The sawmiller, David Jolly, was the house's first owner, he built and lived in the house until his death in 1956. He was born in Franklin in1868. His father and mother were John & Alice Jolly. David married Dora Short, on the 15th of August 1900. David is remembered, as having been a tall, well-built, active man who was a teetotaller. He and his wife had no children. Dave purchased the property from the original grantee, Joseph Wilson.
David was a notable character in the Huon Valley and fondly known by nearly everyone, whether he was related to them or not, as "Uncle Dave". He resided in a this house you see here on the Huon River Esplanade at Huonville and when he retired, he became a well-known figure riding his ancient push bike around the district and driving his few milking cows to and fro across the Huonville Bridge to various grazing paddocks - the busy vehicular traffic just had to wait its turn!
The Huon River has flooded the house on a number of occasions. One evening, in the late 1940's, there was an urgent radio flood warning and, because Uncle Dave was approaching 80 and living alone, His nephews at the time, Keith and his brother Earle thought they had better be on hand in case he needed assistance.
They all hurried to the esplanade and waded to Uncle Dave’s house through knee-deep water that was already approaching the foundations, and rising. Uncle Dave had a roaring fire going, with reserve firewood leaning against the wall, and was relaxing in his armchair. He had been through numerous floods over the years and was totally untroubled by the oncoming threat. Everyone busied ourselves elevating the furniture onto apple cases, emptying cupboards, rolling up the mats and generally preparing for the worst. Soon the water was at the doorstep. Then it entered the house. For a time they tried sweeping it out the doors, but it was inexorable. In no time the water inside was about 20cm deep and everyone was anxious that their retreat might soon be cut off.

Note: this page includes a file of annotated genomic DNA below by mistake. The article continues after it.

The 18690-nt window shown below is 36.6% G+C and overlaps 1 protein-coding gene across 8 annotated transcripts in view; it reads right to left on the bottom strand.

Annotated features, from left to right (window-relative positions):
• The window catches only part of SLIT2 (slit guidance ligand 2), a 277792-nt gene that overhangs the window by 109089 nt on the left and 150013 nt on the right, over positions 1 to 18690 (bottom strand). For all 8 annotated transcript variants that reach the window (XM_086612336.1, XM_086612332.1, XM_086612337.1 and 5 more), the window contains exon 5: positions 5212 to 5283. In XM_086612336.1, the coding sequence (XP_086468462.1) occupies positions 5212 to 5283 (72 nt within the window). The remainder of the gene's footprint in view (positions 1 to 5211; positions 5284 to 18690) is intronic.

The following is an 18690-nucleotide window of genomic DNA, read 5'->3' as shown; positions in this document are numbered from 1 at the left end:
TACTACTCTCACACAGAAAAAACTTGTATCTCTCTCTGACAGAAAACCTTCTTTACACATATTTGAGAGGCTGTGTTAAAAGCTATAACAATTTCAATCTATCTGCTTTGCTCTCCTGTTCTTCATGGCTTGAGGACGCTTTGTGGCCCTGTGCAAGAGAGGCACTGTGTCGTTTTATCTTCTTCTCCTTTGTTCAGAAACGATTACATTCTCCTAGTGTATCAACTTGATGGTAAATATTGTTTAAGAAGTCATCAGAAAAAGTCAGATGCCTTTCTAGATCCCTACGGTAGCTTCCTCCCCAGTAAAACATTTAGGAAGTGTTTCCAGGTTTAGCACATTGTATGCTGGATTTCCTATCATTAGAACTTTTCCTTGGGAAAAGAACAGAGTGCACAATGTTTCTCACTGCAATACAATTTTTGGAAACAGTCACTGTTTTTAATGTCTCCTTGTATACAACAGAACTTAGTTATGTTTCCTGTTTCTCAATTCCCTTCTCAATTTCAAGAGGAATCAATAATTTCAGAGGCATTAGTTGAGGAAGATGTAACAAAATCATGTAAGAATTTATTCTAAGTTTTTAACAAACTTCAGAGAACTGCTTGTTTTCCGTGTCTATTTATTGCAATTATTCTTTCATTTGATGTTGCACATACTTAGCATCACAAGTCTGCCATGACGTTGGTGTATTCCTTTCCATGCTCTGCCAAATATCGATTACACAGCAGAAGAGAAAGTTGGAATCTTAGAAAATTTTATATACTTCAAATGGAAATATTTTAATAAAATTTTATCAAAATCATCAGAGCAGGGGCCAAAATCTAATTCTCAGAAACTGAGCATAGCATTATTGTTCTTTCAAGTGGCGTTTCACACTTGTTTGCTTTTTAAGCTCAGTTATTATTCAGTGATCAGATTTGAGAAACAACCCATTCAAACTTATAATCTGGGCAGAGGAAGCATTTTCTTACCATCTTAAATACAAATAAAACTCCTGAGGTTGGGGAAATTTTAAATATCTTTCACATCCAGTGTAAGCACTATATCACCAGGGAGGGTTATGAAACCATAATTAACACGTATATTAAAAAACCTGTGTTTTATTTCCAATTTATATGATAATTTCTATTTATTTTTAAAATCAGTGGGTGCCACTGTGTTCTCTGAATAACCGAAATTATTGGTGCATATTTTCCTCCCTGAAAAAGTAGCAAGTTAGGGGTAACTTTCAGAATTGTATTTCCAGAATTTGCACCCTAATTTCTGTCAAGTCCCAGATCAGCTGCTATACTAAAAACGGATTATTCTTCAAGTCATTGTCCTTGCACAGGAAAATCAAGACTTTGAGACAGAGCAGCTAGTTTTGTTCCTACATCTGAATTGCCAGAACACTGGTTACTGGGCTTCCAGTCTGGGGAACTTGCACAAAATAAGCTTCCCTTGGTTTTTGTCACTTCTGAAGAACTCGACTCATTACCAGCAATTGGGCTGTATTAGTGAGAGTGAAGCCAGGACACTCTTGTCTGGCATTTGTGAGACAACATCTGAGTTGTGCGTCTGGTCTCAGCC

Uncle Dave stayed by his fire and refused to budge, but made the concession of raising his feet onto the mantelpiece. When the water finally lapped over the hearth and extinguished the fire in a hissing cloud of steam, Uncle Dave slowly got up. Everyone presumed he was finally ready to be evacuated. No way! He simply waded into his bedroom, climbed up onto his elevated bed and retired for the night.
Fortunately, after reaching about 30cm, the water began to recede. Someone stayed behind with Uncle Dave, while the rest waded out and wended their weary way home. (I love a little alliteration!). Next day, the water had retreated and everyone returned with buckets, mops and squeegees to clear out the mud and begin the dreadful process of drying out and rehabilitation. Uncle Dave had survived another flood. He was aged 88 when he eventually died – and it was not by drowning!
During his working life, he was involved in various saw milling ventures, including a mill on Bruny Island in partnership with his half-brother Richard Skinner. The sawmill operated at Lunawanna on Bruny Island, a photo can be found in the house of Dave Jolly on the steam locomotive which hauled logs from the bush to the mill and the sawn timber from the mill to the jetty As a result of sparks from the locomotive's tall funnel, several fires occurred along the route.
Dave Jolly, who built Riverfront estate can be seen in the far right of this photo at his sawmill on Bruny Island at Lunawanna.
Earle and Julia, Earle being Dave's nephew, purchased the property on Uncle Dave's Death in 1956. They raised a family of three children, Helen, Graham, Beth in the house and lived in the property before Dave's death. They moved into the house in the late 1940's and raised their family in the house. Earle lived in the house till his death in 1993. Earle, his brothers Keith and Basil were originally sent down from to Sydney to manage the family farms that supplied the family fruit business. However it was not in Earle's liking and he found a job in the then Hydro as a linesman until his retirement. Julia worked in the apple sorting sheds. The house saw many family functions, Christmas's and at least one wedding.
Roger is the son of Beth Jolly and grandson of Earle and Julia. Roger and his partner Maree purchased the property on the death of Earle in 1993. The property has seen a few floods in the recent years but nothing to the level of previous owners. The property has always been a family gathering point with many family events held at the house, including weddings, xmas and birthdays,